so in the beginning, we hear about the history of the hidden people and their culture, and the trolls.  humans are hardly mentioned.  then, an artist – me – comes to town and draws all number of trolls on peoples’ houses.  this is where we meet the people of olafsfjordur, and the artist and her grandkid connor.  life in a small town.  the nature.

then we go away, the trolls wake up in olafsfjordur, the people who live in the houses of the troll murals wake up in hedinsfjordur, and everybody has to cope.

after they get used to this (a few years), connor returns and dives right in, exposing and solving and having a great time doing coming of age stuff.

i want to work in some themes from my real life, as well.  we’re dealing with family stuff right now, with mom getting old and the adult children dealing with the things and the stuff.  there are some powerful dynamics in that.  family stuff is heady.  and my family has some interesting characters in it that shouldn’t go to waste.

my challenge is to make the circle of drawn trolls into viable characters, and characters that work with each other, without trying to rip off the people who live there f’real.  so for that, i need the example of family members of my own.  and i have plenty of them.  old sores and alliances, old betrayals and new twists of rusty knives in scarred backs.  i wrote another novel loosely based on my family several years ago.  it’s not for the faint of heart.

i still have a lot of problems in the story structure.  mostly of knowledge.  i don’t know how huldufolk live, what the difference is between huldufolk and elves, whether trolls, huldufolk and elves could live together in the same town.  whether elves and trolls and huldufolk use patronymics the way the humans in iceland do (mammas-dottir and pabbis-son), or are they more descriptive, like troll names (head-banger, spoon-licker)?  do trolls form clans of close knit relatives, the way icelandic humans do?  are huldufolk sociable and family-oriented?  how do elves feel about the importance of family?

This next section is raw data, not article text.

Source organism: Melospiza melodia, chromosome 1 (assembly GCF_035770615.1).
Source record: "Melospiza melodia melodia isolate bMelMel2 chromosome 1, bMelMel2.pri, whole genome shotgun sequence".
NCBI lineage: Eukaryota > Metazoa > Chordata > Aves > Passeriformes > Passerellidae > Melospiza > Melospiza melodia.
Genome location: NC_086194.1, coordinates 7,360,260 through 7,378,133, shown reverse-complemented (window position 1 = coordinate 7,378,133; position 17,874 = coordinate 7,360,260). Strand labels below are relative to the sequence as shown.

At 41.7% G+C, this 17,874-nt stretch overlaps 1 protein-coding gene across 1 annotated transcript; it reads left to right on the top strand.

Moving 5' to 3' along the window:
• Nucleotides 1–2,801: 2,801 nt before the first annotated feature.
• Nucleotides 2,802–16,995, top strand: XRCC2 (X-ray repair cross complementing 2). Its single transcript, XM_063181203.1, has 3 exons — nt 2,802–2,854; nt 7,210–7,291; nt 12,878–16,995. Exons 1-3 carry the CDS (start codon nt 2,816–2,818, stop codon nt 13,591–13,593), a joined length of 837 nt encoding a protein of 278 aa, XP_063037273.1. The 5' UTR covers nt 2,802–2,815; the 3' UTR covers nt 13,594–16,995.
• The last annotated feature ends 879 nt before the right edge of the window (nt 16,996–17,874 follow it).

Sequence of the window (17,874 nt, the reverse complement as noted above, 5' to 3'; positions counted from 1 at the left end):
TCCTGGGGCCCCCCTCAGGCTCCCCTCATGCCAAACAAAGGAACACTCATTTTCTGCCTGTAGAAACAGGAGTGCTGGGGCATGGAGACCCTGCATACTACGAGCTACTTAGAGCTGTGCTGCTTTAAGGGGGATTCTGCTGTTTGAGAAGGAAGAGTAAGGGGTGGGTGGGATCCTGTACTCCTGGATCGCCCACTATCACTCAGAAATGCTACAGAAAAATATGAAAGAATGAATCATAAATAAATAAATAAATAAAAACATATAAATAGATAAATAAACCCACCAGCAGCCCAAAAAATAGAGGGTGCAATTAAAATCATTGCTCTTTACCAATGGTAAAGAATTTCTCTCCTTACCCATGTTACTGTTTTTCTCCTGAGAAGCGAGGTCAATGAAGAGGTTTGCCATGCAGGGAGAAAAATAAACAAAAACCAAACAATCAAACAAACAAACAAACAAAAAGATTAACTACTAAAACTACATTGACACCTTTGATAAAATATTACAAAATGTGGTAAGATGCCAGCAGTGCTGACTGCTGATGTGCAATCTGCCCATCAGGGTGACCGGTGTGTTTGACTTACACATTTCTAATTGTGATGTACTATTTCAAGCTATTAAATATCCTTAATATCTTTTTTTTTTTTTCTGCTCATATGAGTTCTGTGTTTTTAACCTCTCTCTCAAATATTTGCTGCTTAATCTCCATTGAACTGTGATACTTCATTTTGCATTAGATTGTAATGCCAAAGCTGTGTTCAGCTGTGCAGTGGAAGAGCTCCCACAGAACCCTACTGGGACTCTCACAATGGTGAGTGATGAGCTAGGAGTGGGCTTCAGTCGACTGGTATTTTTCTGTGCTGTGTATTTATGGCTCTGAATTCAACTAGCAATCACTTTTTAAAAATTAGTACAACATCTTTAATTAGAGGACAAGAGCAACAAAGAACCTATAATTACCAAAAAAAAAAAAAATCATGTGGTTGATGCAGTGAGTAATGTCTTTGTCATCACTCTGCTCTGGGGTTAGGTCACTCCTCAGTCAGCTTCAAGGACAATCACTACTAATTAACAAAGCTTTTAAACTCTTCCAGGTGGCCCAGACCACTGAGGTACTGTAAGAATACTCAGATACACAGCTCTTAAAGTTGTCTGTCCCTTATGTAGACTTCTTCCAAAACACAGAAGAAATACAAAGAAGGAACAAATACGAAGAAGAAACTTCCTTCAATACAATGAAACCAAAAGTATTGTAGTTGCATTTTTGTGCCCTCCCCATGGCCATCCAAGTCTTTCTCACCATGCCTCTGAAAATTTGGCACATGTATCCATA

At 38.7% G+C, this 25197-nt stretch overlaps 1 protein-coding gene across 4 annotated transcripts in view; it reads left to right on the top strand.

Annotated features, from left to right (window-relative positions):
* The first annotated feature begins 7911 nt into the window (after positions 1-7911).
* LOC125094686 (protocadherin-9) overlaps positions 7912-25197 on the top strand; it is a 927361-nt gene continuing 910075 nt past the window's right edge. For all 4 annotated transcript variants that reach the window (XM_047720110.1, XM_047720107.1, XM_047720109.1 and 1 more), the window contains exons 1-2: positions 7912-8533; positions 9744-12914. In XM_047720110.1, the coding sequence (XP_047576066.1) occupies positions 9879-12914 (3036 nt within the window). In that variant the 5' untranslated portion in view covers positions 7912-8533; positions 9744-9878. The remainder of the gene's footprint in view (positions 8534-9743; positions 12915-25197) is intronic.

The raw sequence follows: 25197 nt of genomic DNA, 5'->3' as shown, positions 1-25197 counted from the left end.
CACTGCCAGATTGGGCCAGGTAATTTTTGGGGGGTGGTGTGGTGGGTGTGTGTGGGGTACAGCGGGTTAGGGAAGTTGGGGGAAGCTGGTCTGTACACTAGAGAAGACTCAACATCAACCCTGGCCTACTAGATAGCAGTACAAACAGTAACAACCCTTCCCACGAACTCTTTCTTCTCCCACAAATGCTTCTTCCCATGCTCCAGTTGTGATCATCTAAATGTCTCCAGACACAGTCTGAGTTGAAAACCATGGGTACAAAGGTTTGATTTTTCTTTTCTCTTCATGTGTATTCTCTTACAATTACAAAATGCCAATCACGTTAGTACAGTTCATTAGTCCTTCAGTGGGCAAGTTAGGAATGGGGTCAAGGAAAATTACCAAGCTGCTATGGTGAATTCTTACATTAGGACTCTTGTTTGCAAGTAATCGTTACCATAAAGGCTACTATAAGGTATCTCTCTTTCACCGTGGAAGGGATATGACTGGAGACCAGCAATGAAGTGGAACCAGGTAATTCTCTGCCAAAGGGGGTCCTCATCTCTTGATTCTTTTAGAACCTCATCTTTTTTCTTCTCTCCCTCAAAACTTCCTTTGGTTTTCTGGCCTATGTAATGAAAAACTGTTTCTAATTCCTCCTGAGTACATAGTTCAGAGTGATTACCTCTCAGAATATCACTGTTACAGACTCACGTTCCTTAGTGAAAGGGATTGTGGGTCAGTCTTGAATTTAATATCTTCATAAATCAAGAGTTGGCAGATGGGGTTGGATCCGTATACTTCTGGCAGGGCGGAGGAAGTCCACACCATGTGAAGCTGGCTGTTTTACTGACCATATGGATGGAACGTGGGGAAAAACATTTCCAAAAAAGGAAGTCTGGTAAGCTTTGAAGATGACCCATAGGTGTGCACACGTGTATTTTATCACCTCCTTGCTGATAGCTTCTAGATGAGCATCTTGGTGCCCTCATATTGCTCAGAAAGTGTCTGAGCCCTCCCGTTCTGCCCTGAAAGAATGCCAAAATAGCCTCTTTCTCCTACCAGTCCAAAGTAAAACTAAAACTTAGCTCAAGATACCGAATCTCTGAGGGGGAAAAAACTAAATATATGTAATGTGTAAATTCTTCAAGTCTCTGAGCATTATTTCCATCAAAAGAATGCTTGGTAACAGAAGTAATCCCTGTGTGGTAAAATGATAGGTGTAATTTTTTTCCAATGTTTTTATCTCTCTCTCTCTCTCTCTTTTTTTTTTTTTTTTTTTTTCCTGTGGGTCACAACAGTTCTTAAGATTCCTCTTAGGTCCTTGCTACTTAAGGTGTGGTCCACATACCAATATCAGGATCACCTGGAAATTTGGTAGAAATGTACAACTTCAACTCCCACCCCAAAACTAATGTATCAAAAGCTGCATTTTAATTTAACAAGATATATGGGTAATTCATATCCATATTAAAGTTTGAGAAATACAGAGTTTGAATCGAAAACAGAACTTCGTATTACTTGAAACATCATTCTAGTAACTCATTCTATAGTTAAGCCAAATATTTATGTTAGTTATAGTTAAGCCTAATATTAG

in iceland, family structures are the basic blocks of social life,  in reykjavik, in foreign countries, icelandic people will search each others’ eyes for a sign of recognition, because they’re bound to be related in some degree, and it is the height of rudeness not to acknowledge kin.  but i don’t know the structure of the families in olafsfjordur, so i can’t use the web of family connections the way i want to – another reason why not to use the actual people.  i can make all my trolls part of a big family, tho, and have fun with it, because it’s so much a factor of how the town functions, and i think the people would be amused at a spoof of family dynamics – fed from my own family’s escapades thru the decades and generations.

i haven’t figured out how all this blending has to work, or how it translates as chapter structure, or which character should represent which trait and function and  ghakkkkkkkkkkkk.

i’ll have a chapter structure by the time i start.  i’ll slap it up here.  it might bear no resemblance to what actually gets written, or when.